Assessing the level risk as related to the project management agreement between The Coleman Project L.L.C. (TCP) and J. Smith & Associates (JSA) is critical to meeting all project deadlines. The focus of this risk assessment is related to the office build out, furniture and equipment set up for JSA’s new regional office in Scottsdale AZ. The agreed upon start date of the project is February 28, 2013 with a completion date of May 25, 2013.
What is risk as it is related to this project? Microsoft defines project management risk as “A risk is the possibility of an event or condition that would have a negative impact on a project. Risk management is the process of identifying, mitigating, and controlling the known risks in order to increase the probability of meeting your project objectives” (Microsoft, 2013). This definition of risk will stand as a point of clarification between JSA and TCP to establish a basic understanding of project management risk.
The TCP project management risk tool used to identify, mitigate or control risk will focus on three areas; overall project risk, subcontractor risk, and risk specific to this project. Overall project risks are risks that are susceptible to any project. Kendrick, (2009) utilized information form the Peril Database and with that data TCP created a matrix representing delays from unmitigated risk see Appendix 1. The list quantifies actual project delays over a specific period of time and then averages those risks identifying the average potential delay per category of risk. This component of TCP risk tools gives a visual of how drastically a risk can delay a project. The impact of a “black swan” was not quantified within the matrix given their rarity but Kendrick, 2008 explains how devastating they are;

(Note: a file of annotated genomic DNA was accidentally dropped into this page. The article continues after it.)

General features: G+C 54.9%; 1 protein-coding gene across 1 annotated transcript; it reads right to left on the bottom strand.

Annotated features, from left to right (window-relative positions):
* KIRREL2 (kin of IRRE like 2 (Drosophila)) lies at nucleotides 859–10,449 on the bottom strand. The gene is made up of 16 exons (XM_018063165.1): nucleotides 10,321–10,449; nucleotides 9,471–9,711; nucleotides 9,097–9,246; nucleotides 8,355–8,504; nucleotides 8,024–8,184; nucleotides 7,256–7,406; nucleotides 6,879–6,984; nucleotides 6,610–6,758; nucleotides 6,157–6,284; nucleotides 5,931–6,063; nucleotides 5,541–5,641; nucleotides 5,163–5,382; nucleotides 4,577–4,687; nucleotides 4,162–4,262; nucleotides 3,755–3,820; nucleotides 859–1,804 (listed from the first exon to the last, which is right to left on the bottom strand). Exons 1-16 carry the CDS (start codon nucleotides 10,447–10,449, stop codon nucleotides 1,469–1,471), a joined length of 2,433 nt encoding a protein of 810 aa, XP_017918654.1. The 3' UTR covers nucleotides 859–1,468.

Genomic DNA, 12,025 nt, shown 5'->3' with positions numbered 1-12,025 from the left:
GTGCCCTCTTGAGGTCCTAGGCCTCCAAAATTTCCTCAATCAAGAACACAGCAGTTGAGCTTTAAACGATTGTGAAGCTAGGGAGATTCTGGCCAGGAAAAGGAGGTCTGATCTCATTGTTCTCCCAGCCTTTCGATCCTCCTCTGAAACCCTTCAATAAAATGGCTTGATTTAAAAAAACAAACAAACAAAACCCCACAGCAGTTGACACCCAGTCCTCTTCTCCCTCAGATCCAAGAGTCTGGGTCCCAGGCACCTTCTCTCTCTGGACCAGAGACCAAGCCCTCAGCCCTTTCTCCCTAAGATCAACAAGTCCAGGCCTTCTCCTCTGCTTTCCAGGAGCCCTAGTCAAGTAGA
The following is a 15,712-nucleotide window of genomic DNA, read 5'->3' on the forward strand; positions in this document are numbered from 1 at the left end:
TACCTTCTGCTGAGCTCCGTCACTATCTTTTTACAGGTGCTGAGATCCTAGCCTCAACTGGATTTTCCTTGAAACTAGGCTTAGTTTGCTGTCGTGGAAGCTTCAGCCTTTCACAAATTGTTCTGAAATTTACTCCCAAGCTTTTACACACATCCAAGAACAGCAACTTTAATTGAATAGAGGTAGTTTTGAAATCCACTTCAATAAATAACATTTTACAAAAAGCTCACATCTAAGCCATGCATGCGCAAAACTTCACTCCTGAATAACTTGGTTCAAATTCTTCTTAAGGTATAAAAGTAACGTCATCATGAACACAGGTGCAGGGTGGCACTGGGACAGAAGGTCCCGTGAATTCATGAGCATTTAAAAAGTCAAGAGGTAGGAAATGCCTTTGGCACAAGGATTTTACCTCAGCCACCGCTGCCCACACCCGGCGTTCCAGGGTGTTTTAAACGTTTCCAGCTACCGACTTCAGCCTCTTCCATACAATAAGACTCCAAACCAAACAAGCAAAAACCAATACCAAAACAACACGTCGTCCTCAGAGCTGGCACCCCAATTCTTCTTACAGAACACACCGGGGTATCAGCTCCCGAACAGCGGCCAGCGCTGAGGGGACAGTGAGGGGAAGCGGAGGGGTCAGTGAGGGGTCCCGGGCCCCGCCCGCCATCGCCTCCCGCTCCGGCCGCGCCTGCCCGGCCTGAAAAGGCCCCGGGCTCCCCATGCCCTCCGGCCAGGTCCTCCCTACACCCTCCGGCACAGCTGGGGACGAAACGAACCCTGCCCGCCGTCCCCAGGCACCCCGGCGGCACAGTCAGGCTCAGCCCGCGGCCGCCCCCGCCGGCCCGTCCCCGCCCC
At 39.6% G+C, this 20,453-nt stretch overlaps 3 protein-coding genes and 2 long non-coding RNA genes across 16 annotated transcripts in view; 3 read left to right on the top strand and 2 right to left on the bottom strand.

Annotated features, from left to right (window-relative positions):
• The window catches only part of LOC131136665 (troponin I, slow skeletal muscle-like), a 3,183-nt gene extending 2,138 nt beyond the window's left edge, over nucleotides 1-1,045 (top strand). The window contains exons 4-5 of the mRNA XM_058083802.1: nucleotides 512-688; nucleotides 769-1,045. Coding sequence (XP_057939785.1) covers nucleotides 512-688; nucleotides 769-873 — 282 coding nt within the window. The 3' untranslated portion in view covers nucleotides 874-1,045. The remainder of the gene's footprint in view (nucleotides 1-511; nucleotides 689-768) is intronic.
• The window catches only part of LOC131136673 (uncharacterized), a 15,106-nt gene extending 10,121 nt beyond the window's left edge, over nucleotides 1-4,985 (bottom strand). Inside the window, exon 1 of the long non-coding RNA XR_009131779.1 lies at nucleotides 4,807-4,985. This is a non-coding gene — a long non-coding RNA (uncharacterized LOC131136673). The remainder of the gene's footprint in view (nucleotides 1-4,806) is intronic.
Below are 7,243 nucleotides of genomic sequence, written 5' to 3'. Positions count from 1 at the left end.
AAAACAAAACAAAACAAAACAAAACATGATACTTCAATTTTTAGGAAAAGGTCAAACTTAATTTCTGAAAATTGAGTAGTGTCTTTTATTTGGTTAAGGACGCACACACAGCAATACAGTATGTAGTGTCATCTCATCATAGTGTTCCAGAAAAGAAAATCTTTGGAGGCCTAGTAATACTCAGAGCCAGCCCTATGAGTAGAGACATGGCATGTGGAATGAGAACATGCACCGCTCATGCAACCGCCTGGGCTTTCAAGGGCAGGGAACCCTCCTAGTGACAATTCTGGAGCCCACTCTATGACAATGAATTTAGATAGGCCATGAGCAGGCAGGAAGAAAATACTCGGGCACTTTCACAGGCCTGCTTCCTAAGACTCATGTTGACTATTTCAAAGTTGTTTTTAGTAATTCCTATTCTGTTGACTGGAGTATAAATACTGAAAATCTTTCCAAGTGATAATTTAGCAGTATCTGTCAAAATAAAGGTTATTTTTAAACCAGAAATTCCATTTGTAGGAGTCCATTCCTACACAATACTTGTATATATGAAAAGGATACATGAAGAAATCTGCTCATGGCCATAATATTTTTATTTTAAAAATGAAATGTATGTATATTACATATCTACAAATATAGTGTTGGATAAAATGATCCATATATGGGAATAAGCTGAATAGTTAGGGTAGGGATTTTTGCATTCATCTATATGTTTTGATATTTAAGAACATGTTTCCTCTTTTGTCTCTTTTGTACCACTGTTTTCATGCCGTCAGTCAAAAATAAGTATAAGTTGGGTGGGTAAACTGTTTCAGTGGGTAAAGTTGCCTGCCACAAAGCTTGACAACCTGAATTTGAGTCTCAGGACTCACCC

The worst of the risks from each category in the PERIL database deserve more detailed attention. Defining the worst 20 percent of the risks based on schedule impact as “black swans,” we’ll explore these “large-impact, hard -to-predict, rare events.” Each of the “black swan” risks represented at least three months of schedule slip, so they certainly qualify as large impact. They are rare; the PERI L database has an intentional bias in favor of the most serious risks, which are (or at least we hope are) not risks we expect to see frequently.
The second component of the TCP risk tool is to identify subcontractor risk. Some contractors may have risk management protocols in place but a basic questionnaire can identify sub-contractors risk readiness.
• Do you have a risk management protocol in place for this project?
• Do you currently have all your resources needed for your deliverable?
• What suppliers supply you and do any have the potential to affect the deliverable(s) for this project?
• What risk can...